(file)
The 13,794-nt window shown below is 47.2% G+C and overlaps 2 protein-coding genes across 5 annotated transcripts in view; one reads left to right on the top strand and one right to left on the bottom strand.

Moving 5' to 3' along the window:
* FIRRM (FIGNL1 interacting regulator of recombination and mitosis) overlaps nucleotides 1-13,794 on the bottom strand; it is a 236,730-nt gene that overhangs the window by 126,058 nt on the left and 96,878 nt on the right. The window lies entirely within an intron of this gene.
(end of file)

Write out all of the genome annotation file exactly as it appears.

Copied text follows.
The 13,794-nt window shown below is 47.2% G+C and overlaps 2 protein-coding genes across 5 annotated transcripts in view; one reads left to right on the top strand and one right to left on the bottom strand.

Moving 5' to 3' along the window:
* FIRRM (FIGNL1 interacting regulator of recombination and mitosis) overlaps nucleotides 1-13,794 on the bottom strand; it is a 236,730-nt gene that overhangs the window by 126,058 nt on the left and 96,878 nt on the right. The window lies entirely within an intron of this gene.